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Considerations for Traditional Middleware

Is it reasonable to suggest that traditional middleware will provide the proper services for the new e-business problem domains? Perhaps, in some cases. Traditional middleware still needs to add many more features if it is going to learn to do everything that it needs to.

To move forward, existing middleware vendors need to understand the various design patterns of the machine and the human entities they are interacting with. For the most part, traditional information movement applications utilized an API and employed synchronous and asynchronous mechanisms to communicate with systems. Unfortunately, APIs may have little value in the new world of e-business. In most cases, changing the systems that exist within other enterprises to solve an e-business problem is not an option. Instead, e-business systems must interface with source and target systems through innocuous points of integration. This might require extracting data from a database or dynamically reading Web pages. More to the point, e-business–enabled middleware must understand how to use the Internet as its primary mechanism of communication. It must also learn to deal with such pesky realities as firewalls and bursty performance.

Additionally, middleware vendors must consider the type of interface to be employed. Traditional synchronous request-reply interfaces are much too primitive for a typical e-business problem domain. B2B-enabled middleware must take a more event-driven approach. B2B interactions are bound to challenge the capabilities of today's static interfaces. New, more dynamic and intelligent mechanisms need to be devised to deal with systems that may not be under the control of the e-business system owner.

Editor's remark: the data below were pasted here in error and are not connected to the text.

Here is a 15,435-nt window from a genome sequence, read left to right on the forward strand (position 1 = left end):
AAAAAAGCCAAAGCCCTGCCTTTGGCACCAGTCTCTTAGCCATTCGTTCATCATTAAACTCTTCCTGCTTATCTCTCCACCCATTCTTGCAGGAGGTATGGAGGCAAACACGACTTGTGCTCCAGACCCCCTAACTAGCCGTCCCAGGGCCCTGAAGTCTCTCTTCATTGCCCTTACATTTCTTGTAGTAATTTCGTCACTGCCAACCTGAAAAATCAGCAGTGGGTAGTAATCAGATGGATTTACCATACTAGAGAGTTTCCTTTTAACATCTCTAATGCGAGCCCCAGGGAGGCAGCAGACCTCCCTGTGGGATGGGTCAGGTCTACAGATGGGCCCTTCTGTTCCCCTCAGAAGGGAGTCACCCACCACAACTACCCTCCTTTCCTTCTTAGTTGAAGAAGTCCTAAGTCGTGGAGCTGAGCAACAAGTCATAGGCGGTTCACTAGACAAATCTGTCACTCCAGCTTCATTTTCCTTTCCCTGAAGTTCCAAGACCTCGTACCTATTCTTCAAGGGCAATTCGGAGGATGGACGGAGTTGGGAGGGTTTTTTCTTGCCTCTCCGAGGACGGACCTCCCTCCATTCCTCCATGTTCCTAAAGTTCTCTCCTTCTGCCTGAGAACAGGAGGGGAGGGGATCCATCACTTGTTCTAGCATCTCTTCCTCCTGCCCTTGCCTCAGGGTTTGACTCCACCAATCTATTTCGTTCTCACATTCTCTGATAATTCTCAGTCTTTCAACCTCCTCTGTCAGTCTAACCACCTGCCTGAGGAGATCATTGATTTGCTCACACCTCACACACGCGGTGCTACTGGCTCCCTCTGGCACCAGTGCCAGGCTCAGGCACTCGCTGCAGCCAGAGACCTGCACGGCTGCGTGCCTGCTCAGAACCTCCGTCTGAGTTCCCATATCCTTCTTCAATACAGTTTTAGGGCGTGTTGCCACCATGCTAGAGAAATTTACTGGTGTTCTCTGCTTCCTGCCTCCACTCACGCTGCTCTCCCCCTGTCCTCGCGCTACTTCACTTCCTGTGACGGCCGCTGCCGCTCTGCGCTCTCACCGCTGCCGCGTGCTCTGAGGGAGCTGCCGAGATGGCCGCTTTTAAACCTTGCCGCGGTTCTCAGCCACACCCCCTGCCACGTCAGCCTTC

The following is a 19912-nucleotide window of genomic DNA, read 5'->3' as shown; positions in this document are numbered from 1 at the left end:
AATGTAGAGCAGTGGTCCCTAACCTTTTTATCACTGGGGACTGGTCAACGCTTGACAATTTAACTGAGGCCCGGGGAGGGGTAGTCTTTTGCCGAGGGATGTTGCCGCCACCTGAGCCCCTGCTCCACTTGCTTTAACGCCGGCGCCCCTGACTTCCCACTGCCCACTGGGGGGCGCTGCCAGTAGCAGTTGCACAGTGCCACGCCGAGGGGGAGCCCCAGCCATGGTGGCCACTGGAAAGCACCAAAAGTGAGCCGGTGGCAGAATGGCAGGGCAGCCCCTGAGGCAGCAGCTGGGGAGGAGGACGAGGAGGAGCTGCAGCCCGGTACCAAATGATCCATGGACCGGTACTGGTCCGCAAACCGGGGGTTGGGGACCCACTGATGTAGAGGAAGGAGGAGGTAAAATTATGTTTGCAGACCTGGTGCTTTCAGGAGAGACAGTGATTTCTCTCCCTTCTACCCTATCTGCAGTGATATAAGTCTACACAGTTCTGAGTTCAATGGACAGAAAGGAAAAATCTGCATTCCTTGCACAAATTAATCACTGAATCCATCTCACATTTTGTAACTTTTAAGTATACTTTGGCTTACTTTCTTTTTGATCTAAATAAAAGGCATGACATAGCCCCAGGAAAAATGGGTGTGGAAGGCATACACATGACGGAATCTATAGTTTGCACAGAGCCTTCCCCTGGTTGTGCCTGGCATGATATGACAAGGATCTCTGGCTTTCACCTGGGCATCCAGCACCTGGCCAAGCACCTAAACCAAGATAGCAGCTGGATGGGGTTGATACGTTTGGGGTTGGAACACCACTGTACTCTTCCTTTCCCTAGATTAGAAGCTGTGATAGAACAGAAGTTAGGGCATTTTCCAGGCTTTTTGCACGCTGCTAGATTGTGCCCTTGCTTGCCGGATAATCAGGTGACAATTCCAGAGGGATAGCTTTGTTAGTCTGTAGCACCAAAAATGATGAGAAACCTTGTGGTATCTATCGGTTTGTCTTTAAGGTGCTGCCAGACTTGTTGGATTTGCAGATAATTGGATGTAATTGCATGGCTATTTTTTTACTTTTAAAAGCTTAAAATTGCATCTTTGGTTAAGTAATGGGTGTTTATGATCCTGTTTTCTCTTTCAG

We may well have to interact with systems whose only interface exposes data through a set of Web pages. If the pages change, which they always do, the interface must be capable of reacting to the change without requiring redevelopment. When XML becomes more of the standard, these types of interfaces will present less of a challenge. However, XML itself will inevitably bring its own set of complexities and level of sophistication.

Finally, information movement mechanisms, which include brokering and transaction processing, were the traditional choice to provide middle-tier processing capabilities. Within the e-business problem domain, we may have to mix and match the two, providing brokering capabilities (such as translation, routing, and rules) along with application and user interface processing. Therefore, transactional middleware needs to incorporate the basic features of a message broker, and message brokers must incorporate the basic features of transactional middleware to provide the maximum amount of value to e-business systems.

To illustrate this point, consider that an application server might do a good job externalizing information from many different systems through a Web interface. However, the application server's strict use of transactional semantics limits its capability to operate independently of the remote resources (such as queue, database, packaged application, and so on) that it is interacting with. Message brokers are very good at moving information from place to place, and they do so independently of the source and target systems, but they are not particularly good at externalization back office information through a user interface.

E-business development demands the best of both worlds.

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